2003 5ème Cru Classé Pauillac

Grapes Cab Franc, Cab Sauv, Merlot
Colour Red
Origin France, Bordeaux
Sub-district Haut Médoc
Village Pauillac
Classification 5ème Cru Classé

This must be the most harmonious and complete Grand Puy Lacoste shown at this stage (it can sometimes have a slightly herbal or medicinal greenness at the primeur tastings). None of that here - powerful, spicy, rich and long, with a mid-palate which is almost oily in its richness - it's gorgeous. L&S (Mar 2005)

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The deep gravel soils that you find at Grand Puy Lacoste are not ideal for a vintage as hot and dry as 2003, and you do feel the impact of drier fruits, with fig and prune evident along with more generous blackberry and raspberry. Still has a fresh feel on the finish with fennel, eucalyptus and autumnal leaf aromatics. This is gentle and appealing, softer than many vintages but still with personality and hold. Harvest October 15 to 26, 70% new oak. Drinking range: 2021 - 2038 Rating: 92 Jane Anson, (Oct 2021)

The nose has the sweetness of ripe cassis and black plum and the palate is fleshy supple with the richness of chocolate, liquorice and coffee. The tannins on the mid palate are firm but not aggressive giving structure but not over dominating. The finish is firmer slightly dry with a touch of spicy cedar wood. 2013-18 Rating: 89 Derek Smedley MW, (Dec 2013)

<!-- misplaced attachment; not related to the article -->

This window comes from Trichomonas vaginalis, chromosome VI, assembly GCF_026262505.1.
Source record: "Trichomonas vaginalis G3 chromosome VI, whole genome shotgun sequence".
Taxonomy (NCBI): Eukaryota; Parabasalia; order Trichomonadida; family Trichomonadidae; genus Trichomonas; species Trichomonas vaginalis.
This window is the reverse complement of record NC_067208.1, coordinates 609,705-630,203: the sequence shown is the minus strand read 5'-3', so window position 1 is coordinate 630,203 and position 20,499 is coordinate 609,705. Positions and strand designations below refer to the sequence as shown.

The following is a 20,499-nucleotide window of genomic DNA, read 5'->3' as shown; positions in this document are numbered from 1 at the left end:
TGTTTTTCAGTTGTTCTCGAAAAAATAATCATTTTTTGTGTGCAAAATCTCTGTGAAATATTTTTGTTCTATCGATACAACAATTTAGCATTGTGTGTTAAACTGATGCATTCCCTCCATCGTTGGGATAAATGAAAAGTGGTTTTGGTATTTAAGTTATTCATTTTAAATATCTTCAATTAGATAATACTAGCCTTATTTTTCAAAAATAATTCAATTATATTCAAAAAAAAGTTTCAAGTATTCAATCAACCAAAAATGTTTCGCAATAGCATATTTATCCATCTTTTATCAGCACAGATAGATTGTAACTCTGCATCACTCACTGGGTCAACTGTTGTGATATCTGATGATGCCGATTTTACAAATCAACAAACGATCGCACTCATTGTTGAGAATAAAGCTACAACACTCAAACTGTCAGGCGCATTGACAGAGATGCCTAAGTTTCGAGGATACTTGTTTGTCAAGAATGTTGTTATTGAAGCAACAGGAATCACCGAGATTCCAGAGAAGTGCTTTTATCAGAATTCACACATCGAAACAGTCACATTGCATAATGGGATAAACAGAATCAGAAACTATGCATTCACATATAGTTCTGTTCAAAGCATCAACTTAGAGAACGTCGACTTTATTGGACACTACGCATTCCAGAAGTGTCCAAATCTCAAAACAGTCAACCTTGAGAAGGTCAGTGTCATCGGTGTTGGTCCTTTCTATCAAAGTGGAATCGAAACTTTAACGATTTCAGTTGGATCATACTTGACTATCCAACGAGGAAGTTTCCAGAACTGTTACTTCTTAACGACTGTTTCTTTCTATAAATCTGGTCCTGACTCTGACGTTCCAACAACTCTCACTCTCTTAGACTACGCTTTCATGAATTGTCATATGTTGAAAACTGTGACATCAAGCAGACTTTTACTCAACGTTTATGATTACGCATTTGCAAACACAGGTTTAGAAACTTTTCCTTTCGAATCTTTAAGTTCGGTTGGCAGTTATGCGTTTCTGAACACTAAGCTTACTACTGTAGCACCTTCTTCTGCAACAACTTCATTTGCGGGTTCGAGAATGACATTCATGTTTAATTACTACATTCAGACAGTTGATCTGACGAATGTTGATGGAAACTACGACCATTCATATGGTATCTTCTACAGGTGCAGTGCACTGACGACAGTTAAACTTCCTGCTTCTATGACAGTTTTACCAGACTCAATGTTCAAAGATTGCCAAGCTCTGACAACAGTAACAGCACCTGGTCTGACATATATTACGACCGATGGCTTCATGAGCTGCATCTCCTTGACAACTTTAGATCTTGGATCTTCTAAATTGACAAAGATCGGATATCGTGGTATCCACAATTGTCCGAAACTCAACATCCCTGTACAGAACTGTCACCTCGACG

Reminiscent of the 1990, this blend of 70% Cabernet Sauvignon, 26% Merlot, and 4% Cabernet Franc possesses low acidity, good ripeness (but not over-ripe), and Grand-Puy-Lacoste’s classic creme de cassis character well-displayed. Medium to full-bodied with noticeable tannin in the finish, it is a heady, rich, beautifully made Pauillac that should be drinkable within 3-4 years. Anticipated maturity: 2007-2018. Rating: 88 Robert Parker, The Wine Advocate, (Mar 2005)

Château Grand Puy Lacoste

Pauillac Cinquième Cru 1855.

If there's an estate that can rival Lynch Bages for the crown of most over-performing 5th Growth, it would be Grand-Puy-Lacoste.

The "Grand Puy" is the low gravelly hill on which the vineyards sit. In 1750 a portion were sold to Pierre Ducasse and became, obviously, Château Grand Puy Ducasse while the rest, after a couple of name changes owing to inheritance by daughters, became Château Grand Puy Lacoste.

The Borie family bought into Grand Puy Lacoste in 1978 and began quite a renaissance for the property.

Just a few kilometres from the town of Pauillac, the vineyards of Chateau Grand-Puy-Lacoste total roughly 36 hectares (90 acres) with Cabernet Sauvignon making up 75% of the total plantings and the rest belonging to Merlot (20%) and Cabernet Franc (5%). Typical of the region, the vineyard consists of a deep gravel top soil on a limestone base.

Production is about 12,000 cases of wine in an average year. Fermentation takes place in temperature controlled stainless steel tanks, and then the wines are placed into oak barrels (50% new) for 18 months of aging.

This wine isn't currently part of a mixed case, but you can always browse our full selection of mixed cases here.
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